Co-Existing Conditions in Childhood Apraxia of Speech

 

Children with Childhood Apraxia of Speech are at risk of having troubles with literacy, language, memory, learning and other issues related to gross and fine motor planning and coordination and sequential memory functions. While children with CAS have normal intelligence, there are generally issues pertaining to language impairment in the majority of children. Studies have found that the receptive language abilities of children with CAS are frequently not as bad or far superior to their expressive language abilities. Children with CAS tend to have difficulties with reading, writing, and spelling, thought to be due to language impairment and possible with speech-sound discrimination and analysis. Spelling relies heavily on a variety of factors related to awareness of the sounds of letters and syllables (“phonological awareness”), including “phonological memory” and then assembly of these sounds that are associated with the corresponding letters and words. Phonological awareness alludes to the ability of the child to decode the sounds of individual syllables in words (phonemes) and match them to the corresponding letter of the Language , for example, the English script (graphemes). For this reason, phonics programs that teach literacy based on using phonemes and graphemes have been shown to be more effective in teaching children with Apraxia to read.

Furthermore, children with CAS have been found to have issues with memory/storage of programs, and difficulty with motor tasks that involve sequencing eg executing a command that has multiple sequential tasks to it. Children with CAS can have a variety of gross and fine motor difficulties associated with their speech planning and programming difficulties. However, with repetitive practice, these too can improve.

Parents therefore play an important role in getting the supports necessary to assist their children with reading, writing and spelling difficulties. In addition, Occupational Therapy support plays an important role in assisting with the gross and fine motor difficulties, including pen grip and writing legibility, as well as general overall gross motor functioning. With the necessary literacy and language supports, children with CAS can find academic success.

In Summary:
Children with Apraxia can have the following associated issues :

  • Problems with reading, writing, spelling (ie literacy) and memory.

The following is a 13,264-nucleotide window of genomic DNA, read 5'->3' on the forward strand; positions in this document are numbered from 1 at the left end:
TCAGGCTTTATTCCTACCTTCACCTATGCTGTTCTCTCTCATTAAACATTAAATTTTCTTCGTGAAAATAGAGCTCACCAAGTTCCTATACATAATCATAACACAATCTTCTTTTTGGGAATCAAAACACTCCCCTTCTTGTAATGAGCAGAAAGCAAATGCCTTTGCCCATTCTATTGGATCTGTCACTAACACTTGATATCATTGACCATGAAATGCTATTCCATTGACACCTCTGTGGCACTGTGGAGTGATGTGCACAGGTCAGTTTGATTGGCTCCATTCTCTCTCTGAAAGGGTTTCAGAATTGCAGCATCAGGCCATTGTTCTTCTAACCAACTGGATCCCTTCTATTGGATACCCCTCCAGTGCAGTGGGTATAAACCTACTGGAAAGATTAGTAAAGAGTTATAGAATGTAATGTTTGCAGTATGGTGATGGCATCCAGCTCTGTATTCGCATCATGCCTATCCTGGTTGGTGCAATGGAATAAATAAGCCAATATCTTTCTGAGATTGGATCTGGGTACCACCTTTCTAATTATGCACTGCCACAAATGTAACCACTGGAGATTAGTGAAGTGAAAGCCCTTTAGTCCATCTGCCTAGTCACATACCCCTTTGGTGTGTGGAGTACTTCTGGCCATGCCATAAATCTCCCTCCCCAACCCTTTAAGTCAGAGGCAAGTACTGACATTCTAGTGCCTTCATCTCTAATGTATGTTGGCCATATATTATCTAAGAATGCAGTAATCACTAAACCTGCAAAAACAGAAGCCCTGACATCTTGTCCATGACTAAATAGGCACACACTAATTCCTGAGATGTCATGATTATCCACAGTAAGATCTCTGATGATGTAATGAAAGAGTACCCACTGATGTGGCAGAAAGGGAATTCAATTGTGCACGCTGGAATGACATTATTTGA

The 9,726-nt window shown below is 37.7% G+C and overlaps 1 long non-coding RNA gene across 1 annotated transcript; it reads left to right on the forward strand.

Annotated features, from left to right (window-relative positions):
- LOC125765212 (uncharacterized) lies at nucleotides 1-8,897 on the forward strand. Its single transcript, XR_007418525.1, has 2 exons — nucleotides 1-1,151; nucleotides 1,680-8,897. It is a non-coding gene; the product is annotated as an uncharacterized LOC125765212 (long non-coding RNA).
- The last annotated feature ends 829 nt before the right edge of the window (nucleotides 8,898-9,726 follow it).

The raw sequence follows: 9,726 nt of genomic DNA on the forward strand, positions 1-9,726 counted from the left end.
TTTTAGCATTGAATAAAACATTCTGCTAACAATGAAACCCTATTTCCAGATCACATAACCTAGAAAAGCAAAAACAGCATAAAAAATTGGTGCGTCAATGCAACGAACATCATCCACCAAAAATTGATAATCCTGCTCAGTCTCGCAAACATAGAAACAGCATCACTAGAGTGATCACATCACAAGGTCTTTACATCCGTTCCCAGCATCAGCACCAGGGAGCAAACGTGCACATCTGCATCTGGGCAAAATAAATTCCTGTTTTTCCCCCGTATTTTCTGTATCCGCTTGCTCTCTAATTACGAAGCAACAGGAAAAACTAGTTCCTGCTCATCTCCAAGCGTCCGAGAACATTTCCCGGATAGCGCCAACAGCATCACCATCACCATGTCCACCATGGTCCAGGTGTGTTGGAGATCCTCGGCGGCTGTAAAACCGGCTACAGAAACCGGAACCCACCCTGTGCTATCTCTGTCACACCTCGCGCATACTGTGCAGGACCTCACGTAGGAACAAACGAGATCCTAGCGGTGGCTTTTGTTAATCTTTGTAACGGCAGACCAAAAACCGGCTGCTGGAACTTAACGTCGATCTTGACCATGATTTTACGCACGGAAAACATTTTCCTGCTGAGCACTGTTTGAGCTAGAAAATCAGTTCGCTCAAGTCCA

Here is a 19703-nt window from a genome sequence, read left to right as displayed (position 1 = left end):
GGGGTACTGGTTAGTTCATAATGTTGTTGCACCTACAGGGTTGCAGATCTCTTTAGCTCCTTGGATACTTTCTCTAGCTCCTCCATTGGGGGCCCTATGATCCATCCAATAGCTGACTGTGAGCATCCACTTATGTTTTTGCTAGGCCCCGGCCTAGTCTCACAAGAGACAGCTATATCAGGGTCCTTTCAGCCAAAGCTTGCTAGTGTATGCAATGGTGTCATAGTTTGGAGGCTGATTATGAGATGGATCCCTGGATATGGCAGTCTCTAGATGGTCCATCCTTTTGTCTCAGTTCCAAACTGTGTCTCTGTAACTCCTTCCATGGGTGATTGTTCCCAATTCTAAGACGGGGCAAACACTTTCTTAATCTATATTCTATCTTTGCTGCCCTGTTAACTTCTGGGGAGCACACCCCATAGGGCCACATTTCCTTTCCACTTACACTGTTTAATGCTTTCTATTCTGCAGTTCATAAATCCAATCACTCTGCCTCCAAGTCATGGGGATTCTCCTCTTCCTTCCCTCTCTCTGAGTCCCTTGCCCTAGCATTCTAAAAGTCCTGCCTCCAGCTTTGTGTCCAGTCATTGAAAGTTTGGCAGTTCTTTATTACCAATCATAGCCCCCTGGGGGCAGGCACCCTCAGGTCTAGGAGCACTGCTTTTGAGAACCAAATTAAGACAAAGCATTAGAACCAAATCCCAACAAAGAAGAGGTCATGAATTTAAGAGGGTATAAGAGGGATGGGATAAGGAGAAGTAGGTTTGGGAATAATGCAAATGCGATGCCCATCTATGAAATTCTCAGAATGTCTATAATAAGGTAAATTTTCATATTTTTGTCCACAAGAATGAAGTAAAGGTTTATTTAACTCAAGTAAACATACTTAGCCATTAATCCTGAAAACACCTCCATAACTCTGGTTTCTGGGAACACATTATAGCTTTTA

• Language impairment (Language Delay)
  • Expressive Language delay – eg. issues with expressive writing
  • Problems with social language

Additional issues that can be associated with CAS:

  • Gross and fine motor difficulties
  • Clumsiness, limb apraxia, difficulty with co-ordination
  • feeding difficulties
  • Sensorimotor difficulties.

In an ideal world all Early Childhood Service Providers/Early Intervention Programs should have a synthetic phonics program as children in these programs are generally at risk.  Alberta Education would be well served if it could convince Providers to intervene and get the appropriate programs to all locations. 

Read more: Literacy and Children with Apraxia of Speech, Sharon Gretz

Literacy Programs: Apraxia-Kids.Org/Reading and Other Literacy Related Resources and Programs

Center for Literacy, Edmonton

Easily accessible in Canada: Jolly Phonics

Jolly Phonics is a multisensory early literacy program that uses a synthetic phonics approach which is fun and easy to teach. It teaches children five core skills, namely :

  1. Learning the letter sounds of individual letters as well as diagraphs (phonological awareness).
  2. Learning letter formation using a multisensory approach, building the foundations of writing.
  3. Blending the sounds together to form words, thus learning to read.
  4. Identifying the sounds in words (segmenting, phonological awareness) thus enabling correct spelling.
  5. Tricky words that are not spelled the usual way are taught separately.

Read more about Jolly Phonics

References:

Gaines R., Lefebvre P., Staniforth L.A. ,Literacy Skills of Children with Childhood Apraxia of Speech, McMaster University.

 Lewis B.A., Feebairn L.A., Hansen A.J., Iyengar S.K., Gerry Taylor H. (2004), School Age Follow up of Children with Childhood Apraxia of Speech, Language, Speech and Hearing Services
in Schools, Vol 35, 122-140.

McNeill, B.C., Gillon, G.T., & Dodd, B (2009) Phonological Awareness and Early Reading Development in Childhood Apraxia of Speech, International Journal of Language and Communication Disorders,44, 175-192.

Nijland L. , Terband H., Maassen B. (2015), Cognitive Functions in Childhood Apraxia of Speech, Journal of Speech, Language and Hearing Research, Vol 58, 550-565.

Peter B., Button L., Stoel-C., Chapman K.,  Raskind W.H. (2013), Deficits in Sequenctial Processing manifest in motor and linguistic tasks in a multigenerational family with Childhood Apraxia of Speech. Clin Linguist Phon. Author Manuscript, Downloaded from Google Scholar.

Skinder-Meredith A., Ph.D. & LaCoursiere A., M.S. Follow-up of Literacy Skills of Children with Childhood Apraxia  Department of Communication Sciences and Disorders,University of Minnesota-Duluth.

Stackhouse J. (1997) Chapter Seven “Phonological Awareness: Connecting Speech and Literacy Problems.” In B. Williams Hodson, M.L. Edwards, Perspectives in Applied Phonology,  Gaithersburg, Aspen Publishers Inc.